This sin is as huge as it is common. Have you ever been at a table when this has happened? Doesn't it just create a stifling sense of awkwardness around the whole thing? Never publicly embarrass your mate. It's obviously a handy way to humiliate them and to "put them in their place," but it's so damaging to the soul. The humiliation and the shame don't dissipate easily, if ever. It also wins you no allies, anyway; most people in these settings tend to immediately sympathize with your spouse and think you're a jerk. So by all means, if you want to kill the mood of a social engagement, shame your spouse and lose friends; go right on and embarrass them. But if you want to do the right thing, hold your tongue. The desire to criticize and knock your spouse down to size in the presence of others comes from hell.
4. Never fight in front of your kids (or use them as leverage in a disagreement).
I come from a home that had some massive issues. So I've had a lot to work through. But by God's grace, in 17 years of being with Lauren, we've never yelled at each other. Oh, we've had plenty of those "Don't ever do that again" kind of moments, an unbelievable amount of those. But we don't scream at each other.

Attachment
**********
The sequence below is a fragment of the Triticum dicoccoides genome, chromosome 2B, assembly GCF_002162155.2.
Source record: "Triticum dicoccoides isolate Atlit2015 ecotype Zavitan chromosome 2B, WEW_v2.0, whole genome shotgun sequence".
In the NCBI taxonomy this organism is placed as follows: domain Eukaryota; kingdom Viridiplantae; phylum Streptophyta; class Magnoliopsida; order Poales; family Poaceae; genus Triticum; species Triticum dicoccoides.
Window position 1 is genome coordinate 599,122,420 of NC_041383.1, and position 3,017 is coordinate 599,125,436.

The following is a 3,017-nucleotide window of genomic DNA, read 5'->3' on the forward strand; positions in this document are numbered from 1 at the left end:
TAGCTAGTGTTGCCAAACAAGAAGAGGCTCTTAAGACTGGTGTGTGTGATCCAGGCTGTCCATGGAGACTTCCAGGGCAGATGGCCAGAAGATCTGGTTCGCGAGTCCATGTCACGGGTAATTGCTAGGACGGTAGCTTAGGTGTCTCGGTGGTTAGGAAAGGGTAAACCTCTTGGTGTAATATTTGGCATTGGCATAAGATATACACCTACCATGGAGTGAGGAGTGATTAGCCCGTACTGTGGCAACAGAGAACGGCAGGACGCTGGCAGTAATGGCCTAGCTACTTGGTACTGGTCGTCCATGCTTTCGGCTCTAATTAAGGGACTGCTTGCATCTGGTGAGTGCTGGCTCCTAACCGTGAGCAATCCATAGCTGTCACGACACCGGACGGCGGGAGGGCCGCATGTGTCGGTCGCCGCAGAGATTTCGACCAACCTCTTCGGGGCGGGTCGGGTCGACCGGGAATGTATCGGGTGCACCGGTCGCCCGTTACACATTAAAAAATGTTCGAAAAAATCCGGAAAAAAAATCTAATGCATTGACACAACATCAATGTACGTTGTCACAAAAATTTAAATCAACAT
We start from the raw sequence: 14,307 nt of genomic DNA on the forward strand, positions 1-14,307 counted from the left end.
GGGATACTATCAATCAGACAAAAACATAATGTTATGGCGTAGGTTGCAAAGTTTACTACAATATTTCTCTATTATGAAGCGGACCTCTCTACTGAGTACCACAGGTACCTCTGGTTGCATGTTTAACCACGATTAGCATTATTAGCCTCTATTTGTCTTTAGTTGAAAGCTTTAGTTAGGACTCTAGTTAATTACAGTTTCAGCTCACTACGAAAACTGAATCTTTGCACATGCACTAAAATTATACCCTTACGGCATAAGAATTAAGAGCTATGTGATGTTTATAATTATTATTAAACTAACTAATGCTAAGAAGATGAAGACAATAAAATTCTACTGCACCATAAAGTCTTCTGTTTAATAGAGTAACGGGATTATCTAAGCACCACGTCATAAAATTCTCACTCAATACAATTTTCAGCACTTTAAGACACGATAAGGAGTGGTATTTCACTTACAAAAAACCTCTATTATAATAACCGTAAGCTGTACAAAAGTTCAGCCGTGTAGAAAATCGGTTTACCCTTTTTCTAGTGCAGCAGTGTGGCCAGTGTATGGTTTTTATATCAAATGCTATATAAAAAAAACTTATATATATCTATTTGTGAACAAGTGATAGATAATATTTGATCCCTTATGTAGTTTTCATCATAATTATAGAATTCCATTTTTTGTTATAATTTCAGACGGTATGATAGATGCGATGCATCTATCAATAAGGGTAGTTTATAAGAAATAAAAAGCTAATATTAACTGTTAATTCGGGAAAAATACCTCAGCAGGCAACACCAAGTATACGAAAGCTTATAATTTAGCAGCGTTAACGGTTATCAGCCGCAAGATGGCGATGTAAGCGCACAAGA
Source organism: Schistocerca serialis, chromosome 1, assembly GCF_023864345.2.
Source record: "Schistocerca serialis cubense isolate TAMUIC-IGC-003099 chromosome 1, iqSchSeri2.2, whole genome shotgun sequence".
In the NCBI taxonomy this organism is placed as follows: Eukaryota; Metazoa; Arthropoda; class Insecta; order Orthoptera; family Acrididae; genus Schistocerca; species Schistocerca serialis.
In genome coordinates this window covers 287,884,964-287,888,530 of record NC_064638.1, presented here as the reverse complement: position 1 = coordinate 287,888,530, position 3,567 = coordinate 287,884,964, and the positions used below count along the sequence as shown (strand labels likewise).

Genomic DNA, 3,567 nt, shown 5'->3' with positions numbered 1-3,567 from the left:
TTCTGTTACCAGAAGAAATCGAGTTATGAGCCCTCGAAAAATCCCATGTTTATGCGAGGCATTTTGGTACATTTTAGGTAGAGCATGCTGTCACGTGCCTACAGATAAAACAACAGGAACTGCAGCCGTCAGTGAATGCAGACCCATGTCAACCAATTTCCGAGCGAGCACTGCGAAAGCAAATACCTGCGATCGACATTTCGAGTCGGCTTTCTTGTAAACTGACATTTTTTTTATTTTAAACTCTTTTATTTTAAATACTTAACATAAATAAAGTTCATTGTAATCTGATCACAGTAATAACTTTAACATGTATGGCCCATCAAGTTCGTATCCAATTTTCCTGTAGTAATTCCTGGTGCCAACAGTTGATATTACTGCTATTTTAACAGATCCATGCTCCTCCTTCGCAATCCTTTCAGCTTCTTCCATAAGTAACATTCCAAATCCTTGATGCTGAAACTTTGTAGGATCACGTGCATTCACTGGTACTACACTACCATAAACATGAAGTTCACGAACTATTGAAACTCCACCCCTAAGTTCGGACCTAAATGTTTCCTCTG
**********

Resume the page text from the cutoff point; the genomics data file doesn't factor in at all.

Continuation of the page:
This becomes extra important in moments when we're all together as a family and some kind of conflict might come up between Lauren and myself. It usually takes place in the car and has something to do with getting lost. My wife has an uncanny sense of direction. I mean, she's like a human GPS device. Me? I have major directional issues. I am what the experts call "directionally challenged." And people who give me directions often make me mad because they'll say things like, "Go East on 35." And I'm thinking, "Go East? Do I have a compass? Am I Davy Crockett?" Seriously. Like, why not say, "Take a left?" That's easy. You say take a left, I know how to go left. But you telling me to drive forty clicks due East, and I just want to punch you in your stupid face.
So getting lost is one of my most frustrating experiences. Sometimes we'll all be in the car, and I won't know where I'm going and Lauren will make fun of me or laugh at my poor sense of direction, and I'll get irritated. I may get sarcastic in response. And my kids know. They know I shouldn't talk to Mom like that. It's an important lesson for all of us. They are learning from Lauren and me how it is that mature and healthy couples handle conflict. And if we're always yelling at each other, losing our tempers, freaking out about unmet expectations, guess what they think is normal?